Today, Techcrunch's John Biggs has penned a controversial article suggesting that Samsung is on track to become "the next Apple." Citing Samsung's various successes with smartphone and television sales, Biggs suggests that Samsung may be moving toward a media environment akin to Apple's iTunes ecosystem. In and amongst Biggs' fairly unreasonable argument, he writes:
This isn’t about Android or iOS or Windows Phone – it’s about Samsung making and selling millions of phones to millions of people. Samsung is mercenary. They’re happy to use anyone’s OS as long as it puts phones into boxes and boxes into shopping bags.
The arrival of CES this week has prompted an outpouring of negativity toward the consumer electronics industry's propensity toward rapid product obsolescence, unreasonable product cycles, and poorly planned products. Samsung, regardless of its various successes, is renowned for the perpetuation of such characteristics. Insofar as the company is a "mercenary," Samsung lacks dedication to its own products just as much as it lacks dedication to a sole operating system.
For as long as Samsung competes against itself for product sales, it will fail to build a compelling and encompassing environment. Releasing multiple iterations of the same fundamental laptop concept per year, repeatedly and unnecessarily updating televisions, and peddling so many phones that an absurd naming convention becomes requisite are hardly the practices of a company meticulously conscious of its image and its consumer.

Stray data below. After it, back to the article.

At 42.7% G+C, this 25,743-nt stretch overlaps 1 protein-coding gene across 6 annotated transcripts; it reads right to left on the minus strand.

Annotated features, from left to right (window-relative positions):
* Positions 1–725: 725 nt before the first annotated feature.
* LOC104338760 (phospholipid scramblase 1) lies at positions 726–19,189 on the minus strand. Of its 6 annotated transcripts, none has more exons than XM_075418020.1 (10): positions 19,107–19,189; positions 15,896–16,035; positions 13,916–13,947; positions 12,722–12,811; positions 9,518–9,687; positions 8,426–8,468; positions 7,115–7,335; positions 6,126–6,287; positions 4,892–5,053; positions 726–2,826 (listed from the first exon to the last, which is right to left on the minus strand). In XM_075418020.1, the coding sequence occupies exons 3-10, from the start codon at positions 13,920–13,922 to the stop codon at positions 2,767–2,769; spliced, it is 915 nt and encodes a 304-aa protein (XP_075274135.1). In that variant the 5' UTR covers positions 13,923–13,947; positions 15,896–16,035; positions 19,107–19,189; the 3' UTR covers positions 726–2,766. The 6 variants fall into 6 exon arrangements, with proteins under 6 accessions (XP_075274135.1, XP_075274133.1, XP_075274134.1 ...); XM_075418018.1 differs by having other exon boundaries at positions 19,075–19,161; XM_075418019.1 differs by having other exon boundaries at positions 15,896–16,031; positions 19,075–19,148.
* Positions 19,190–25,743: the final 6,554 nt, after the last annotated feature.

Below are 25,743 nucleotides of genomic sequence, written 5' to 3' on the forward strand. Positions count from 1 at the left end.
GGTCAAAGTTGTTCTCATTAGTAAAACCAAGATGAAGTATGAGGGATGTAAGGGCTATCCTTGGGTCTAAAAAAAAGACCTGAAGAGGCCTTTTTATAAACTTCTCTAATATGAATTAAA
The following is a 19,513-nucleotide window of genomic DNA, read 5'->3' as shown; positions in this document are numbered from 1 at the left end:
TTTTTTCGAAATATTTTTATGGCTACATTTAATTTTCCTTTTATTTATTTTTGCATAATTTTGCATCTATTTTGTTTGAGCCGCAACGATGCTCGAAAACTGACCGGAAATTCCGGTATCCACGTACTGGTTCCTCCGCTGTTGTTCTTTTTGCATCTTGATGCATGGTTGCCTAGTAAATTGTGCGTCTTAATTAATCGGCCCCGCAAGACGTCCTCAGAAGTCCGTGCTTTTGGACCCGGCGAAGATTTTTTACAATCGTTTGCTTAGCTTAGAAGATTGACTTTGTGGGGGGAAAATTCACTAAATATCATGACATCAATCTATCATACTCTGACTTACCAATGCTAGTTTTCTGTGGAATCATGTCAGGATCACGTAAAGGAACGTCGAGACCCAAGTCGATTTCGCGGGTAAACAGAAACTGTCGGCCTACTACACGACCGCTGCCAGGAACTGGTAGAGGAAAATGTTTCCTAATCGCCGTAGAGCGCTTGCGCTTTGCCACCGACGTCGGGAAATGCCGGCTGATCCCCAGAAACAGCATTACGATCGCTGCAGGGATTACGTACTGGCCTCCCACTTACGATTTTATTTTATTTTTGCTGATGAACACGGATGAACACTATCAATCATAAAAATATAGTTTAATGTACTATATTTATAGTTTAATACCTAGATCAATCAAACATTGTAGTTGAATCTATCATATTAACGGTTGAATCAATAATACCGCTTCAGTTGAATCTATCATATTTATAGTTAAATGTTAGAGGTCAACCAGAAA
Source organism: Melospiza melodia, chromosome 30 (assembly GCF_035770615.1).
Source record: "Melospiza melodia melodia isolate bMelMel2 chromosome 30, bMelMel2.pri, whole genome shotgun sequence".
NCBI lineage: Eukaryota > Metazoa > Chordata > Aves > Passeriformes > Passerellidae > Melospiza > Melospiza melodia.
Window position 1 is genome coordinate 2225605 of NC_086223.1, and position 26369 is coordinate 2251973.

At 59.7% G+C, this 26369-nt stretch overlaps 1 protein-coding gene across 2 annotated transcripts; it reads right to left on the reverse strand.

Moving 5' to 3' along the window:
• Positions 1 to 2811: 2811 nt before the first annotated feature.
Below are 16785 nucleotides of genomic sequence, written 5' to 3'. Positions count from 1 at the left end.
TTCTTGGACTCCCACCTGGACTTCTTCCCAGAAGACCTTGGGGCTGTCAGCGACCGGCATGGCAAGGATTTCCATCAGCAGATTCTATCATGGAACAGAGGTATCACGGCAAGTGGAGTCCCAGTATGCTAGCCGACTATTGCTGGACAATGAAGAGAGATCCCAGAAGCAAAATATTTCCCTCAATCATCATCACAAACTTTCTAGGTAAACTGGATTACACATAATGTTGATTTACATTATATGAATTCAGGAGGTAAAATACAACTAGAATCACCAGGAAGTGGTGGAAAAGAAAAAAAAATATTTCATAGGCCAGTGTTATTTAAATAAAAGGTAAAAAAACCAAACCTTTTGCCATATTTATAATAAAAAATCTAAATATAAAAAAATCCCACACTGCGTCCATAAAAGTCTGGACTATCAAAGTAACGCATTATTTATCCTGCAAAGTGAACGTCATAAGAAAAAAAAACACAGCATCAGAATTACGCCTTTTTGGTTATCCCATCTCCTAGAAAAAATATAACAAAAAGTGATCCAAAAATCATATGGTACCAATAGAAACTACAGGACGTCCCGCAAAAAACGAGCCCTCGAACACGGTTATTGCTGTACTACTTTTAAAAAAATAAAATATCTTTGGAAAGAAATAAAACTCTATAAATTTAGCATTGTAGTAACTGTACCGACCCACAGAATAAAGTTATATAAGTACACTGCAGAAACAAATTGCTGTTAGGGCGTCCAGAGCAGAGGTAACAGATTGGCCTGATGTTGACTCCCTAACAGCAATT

Samsung's flagship devices are on the market for mere months before being quickly shoved into a lesser light by their younger, sleeker siblings, thus relegating former products to pathetic support page memoriams, infrequent updates, and eventual obsolescence. While some of these products might be objectively good, without control over the software, Samsung lacks the latitude to provide and facilitate lengthy support lifetimes for its devices.
Until Samsung can shed its existence as a "mercenary" company, it is impossible for Samsung to become the next Apple. Regardless of your opinions of Apple, it is easy to identify and appreciate the extent of control, thought, and consistency across its product lines.
Samsung, on the other hand, is in the business of selling all the devices, appliances, and televisions that it can push out the door. Sure some of those might incorporate some novel concepts, but without lasting support or a dedicated ecosystem, Samsung lacks the ability to swivel its "good products" into an Apple-esque ecosystem. Interaction between devices is merely scratching the surface, and is simply and unquestionably not enough to compete on the same scale as Apple.
Moreover, limiting product release cycles, extending support, and developing its own ecosystem of complimentary media and software are paths that Samsung has chosen to avoid, and are paths that, in all likelihood, Samsung will continue to ignore.
Samsung has a winning model, but it is certainly nothing like Apple's. Nor should it be.